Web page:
So we are told how the Chateau pays for itself (as a cynic would have assumed, it's a high-end brothel,) where Sir Stephen's money comes from (arms smuggling is just one of his dodgy deals,) and so on. If you don't want to draw a map of Fairyland (as Chesterton put it in a very different context) you won't like it.

And yes, all my partners have known and approved, not to mention enjoyed...

In reply to an earlier post on 29 Jun 2012 20:31:25 BDT
Last edited by the author on 29 Jun 2012 20:34:58 BDT
monica says:
Ah, hadn't known there was a sequel . Whilst looking about for evidence on its authorship, found that some people believe that Dominique Aury's name was itself a pseudonym for an A. Declos. Must look further into this--thanks for setting me on to a mystery to toy with.

Haven't read original for a long time, but its tenor as I remember didn't really allow for mundane concerns like financing the chateau . . . but as you say there was long hiatus between the two books, perhaps Reage/Aury/Declos became more earthbound as she aged.

What was the context of the Chesterton quote? Thanks.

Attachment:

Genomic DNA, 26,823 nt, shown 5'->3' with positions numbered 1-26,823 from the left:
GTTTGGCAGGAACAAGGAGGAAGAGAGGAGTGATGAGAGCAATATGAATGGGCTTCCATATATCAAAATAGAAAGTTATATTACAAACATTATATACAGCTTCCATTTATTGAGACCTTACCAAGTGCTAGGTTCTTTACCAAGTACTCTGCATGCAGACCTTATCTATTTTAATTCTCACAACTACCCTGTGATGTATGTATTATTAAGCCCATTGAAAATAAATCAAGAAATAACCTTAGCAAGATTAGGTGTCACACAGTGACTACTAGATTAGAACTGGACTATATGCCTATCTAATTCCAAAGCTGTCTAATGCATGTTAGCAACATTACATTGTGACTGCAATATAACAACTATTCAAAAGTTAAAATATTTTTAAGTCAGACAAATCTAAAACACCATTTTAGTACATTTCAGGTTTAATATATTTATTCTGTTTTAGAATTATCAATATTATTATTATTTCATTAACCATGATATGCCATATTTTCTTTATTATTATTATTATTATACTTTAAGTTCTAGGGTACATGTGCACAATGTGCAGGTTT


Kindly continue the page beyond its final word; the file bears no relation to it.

In reply to an earlier post on 29 Jun 2012 22:50:20 BDT
Anthony says:
It occurs in "The Flying Inn" (an excellent fantasy of revolution by the common folk, ruined by Islamophobia that's all the worse for being laughably ignorant.) After discussing a winding road they're driving on, the romantic Irish hero composes "The Rolling English Road" ("The rolling English drunkard made the rolling English road.") His more prosaic companion, who knows the district, then starts to recite a (rhymed) catalogue of the actual practical reasons for each twist and turn in the route; after a couple of stanzas the hero interrupts to protest that he's ruining the magic by "making a map of Fairyland."

Of course, around the same time Tolkien was writing a magical fantasy with a map, so the line went out of date very fast.

My favourite quote from the book, which alas has not gone out of date, is:
"It is the tragedy of law-abiding men in England that they must respect the law without ever being sure what the law is."

In reply to an earlier post on 29 Jun 2012 23:02:56 BDT
gille liath says:
Oh, Mr Chesterton, you're so paradoxical...

"Of course, around the same time Tolkien was writing a magical fantasy with a map, so the line went out of date very fast."

I think that would've been a bit later, actually; and, though a 'magical fantasy' if you like, Tolkien would've been quick to say it is definitely *not* set in fairyland - he probably would've agreed with Chesterton about making maps of that place.

Sorry to be pedantic, but at least I'm not being paradoxical...
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Discussion in:  fiction discussion forum
Participants:  11
Total posts:  35
Initial post:  20 Jun 2012
Latest post:  29 Jun 2012